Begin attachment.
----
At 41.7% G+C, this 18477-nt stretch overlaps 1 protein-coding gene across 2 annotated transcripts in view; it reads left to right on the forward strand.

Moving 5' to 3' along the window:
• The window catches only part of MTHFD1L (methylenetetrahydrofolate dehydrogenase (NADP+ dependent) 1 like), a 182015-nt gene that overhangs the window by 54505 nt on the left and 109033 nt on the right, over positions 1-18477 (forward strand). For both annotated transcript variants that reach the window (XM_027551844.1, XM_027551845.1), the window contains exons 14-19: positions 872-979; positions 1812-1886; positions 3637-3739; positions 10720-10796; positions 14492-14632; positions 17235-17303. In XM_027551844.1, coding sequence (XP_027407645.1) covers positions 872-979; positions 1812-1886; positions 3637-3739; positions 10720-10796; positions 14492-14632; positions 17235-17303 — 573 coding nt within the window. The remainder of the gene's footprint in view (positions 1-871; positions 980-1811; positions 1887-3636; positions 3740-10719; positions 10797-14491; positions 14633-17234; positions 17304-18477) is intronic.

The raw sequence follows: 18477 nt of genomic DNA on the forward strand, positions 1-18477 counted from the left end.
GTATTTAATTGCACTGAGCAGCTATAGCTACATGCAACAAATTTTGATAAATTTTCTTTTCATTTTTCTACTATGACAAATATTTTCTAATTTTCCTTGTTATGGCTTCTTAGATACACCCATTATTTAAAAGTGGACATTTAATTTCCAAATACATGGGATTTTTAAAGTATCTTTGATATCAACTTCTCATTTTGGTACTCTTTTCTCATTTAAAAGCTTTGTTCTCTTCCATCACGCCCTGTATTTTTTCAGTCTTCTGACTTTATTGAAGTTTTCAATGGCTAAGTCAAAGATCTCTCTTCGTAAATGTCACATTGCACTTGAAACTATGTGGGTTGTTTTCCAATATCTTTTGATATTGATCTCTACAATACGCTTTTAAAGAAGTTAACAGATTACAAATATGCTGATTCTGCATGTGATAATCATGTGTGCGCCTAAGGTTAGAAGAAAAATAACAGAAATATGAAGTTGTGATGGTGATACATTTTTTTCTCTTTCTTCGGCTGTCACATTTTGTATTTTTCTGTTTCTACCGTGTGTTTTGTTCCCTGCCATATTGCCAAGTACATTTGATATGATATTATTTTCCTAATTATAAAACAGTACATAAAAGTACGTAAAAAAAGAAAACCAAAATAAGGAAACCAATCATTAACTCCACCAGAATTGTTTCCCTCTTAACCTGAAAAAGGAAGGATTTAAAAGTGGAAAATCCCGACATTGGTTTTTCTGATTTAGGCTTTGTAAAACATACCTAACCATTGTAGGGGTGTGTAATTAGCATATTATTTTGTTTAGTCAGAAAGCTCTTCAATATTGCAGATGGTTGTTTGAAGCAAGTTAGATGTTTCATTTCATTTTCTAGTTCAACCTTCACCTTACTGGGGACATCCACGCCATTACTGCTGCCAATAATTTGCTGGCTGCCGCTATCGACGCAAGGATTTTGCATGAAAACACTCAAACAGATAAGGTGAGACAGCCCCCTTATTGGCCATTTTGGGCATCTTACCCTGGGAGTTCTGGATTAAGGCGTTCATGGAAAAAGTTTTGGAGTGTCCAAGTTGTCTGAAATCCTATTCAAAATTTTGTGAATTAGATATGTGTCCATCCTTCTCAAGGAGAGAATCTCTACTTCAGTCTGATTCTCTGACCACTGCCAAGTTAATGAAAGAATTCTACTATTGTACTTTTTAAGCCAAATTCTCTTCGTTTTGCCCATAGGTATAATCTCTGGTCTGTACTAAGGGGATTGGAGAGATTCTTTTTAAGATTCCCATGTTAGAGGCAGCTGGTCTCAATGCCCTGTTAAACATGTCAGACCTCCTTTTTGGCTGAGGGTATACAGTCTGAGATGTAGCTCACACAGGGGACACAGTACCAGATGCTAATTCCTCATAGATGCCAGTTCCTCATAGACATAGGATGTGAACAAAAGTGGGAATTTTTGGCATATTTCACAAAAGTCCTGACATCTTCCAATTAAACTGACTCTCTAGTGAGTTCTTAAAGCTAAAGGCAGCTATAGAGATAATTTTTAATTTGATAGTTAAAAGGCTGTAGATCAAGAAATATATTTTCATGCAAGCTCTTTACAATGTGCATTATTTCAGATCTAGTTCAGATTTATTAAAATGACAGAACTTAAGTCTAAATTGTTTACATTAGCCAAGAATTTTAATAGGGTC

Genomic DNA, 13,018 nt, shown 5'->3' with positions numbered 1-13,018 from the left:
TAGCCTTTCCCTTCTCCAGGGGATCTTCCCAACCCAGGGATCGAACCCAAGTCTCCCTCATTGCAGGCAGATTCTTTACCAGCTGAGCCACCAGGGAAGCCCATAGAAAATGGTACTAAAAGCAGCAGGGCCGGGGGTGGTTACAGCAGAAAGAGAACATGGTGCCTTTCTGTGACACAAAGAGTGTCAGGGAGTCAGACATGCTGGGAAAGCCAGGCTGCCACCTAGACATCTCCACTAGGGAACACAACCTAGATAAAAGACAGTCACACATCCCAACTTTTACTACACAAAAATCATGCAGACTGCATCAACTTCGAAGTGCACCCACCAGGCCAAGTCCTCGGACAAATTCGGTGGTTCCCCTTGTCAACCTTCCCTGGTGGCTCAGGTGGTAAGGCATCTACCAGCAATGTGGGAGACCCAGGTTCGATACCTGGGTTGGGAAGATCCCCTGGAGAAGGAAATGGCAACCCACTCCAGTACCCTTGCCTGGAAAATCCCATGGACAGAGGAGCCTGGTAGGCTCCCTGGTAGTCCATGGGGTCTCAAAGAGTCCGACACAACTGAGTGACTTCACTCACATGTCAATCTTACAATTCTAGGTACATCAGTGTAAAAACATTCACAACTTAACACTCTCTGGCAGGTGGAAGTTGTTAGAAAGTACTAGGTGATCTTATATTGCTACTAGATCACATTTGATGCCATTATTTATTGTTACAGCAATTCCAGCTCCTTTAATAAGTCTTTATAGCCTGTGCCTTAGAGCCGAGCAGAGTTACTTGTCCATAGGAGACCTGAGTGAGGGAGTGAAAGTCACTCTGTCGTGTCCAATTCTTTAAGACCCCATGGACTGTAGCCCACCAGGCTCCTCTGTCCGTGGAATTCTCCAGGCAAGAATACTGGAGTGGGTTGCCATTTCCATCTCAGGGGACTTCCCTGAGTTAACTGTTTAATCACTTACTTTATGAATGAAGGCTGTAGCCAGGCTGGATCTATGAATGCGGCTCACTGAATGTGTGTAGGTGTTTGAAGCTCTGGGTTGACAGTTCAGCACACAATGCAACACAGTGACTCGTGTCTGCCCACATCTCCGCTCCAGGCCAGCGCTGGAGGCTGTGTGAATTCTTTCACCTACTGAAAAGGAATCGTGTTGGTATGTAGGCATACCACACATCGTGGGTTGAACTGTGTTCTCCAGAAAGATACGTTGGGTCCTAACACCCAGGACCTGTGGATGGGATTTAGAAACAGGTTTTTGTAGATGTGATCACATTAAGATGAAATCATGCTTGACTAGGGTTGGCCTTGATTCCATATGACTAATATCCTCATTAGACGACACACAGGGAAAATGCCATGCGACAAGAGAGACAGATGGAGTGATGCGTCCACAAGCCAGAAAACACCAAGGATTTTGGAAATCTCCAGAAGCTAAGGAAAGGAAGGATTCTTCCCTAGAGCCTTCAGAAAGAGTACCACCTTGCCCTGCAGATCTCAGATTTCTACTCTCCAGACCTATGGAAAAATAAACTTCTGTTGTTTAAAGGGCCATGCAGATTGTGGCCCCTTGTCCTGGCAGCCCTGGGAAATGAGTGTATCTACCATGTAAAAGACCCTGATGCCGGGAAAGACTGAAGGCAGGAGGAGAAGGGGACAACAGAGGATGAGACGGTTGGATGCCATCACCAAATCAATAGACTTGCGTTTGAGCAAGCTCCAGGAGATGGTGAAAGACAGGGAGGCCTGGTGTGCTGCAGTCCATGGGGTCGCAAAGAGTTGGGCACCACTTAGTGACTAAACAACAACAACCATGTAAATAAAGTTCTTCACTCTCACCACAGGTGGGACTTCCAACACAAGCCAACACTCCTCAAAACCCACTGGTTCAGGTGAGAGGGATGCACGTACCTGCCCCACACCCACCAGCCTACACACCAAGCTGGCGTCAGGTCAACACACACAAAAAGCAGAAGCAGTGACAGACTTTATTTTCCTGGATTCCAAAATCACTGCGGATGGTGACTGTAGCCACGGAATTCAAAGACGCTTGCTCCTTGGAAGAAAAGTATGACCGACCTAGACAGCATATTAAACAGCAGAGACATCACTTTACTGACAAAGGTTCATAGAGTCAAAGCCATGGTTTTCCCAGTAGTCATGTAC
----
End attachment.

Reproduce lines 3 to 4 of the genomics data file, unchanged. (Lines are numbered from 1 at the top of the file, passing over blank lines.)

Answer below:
• The window catches only part of MTHFD1L (methylenetetrahydrofolate dehydrogenase (NADP+ dependent) 1 like), a 182015-nt gene that overhangs the window by 54505 nt on the left and 109033 nt on the right, over positions 1-18477 (forward strand). For both annotated transcript variants that reach the window (XM_027551844.1, XM_027551845.1), the window contains exons 14-19: positions 872-979; positions 1812-1886; positions 3637-3739; positions 10720-10796; positions 14492-14632; positions 17235-17303. In XM_027551844.1, coding sequence (XP_027407645.1) covers positions 872-979; positions 1812-1886; positions 3637-3739; positions 10720-10796; positions 14492-14632; positions 17235-17303 — 573 coding nt within the window. The remainder of the gene's footprint in view (positions 1-871; positions 980-1811; positions 1887-3636; positions 3740-10719; positions 10797-14491; positions 14633-17234; positions 17304-18477) is intronic.

The raw sequence follows: 18477 nt of genomic DNA on the forward strand, positions 1-18477 counted from the left end.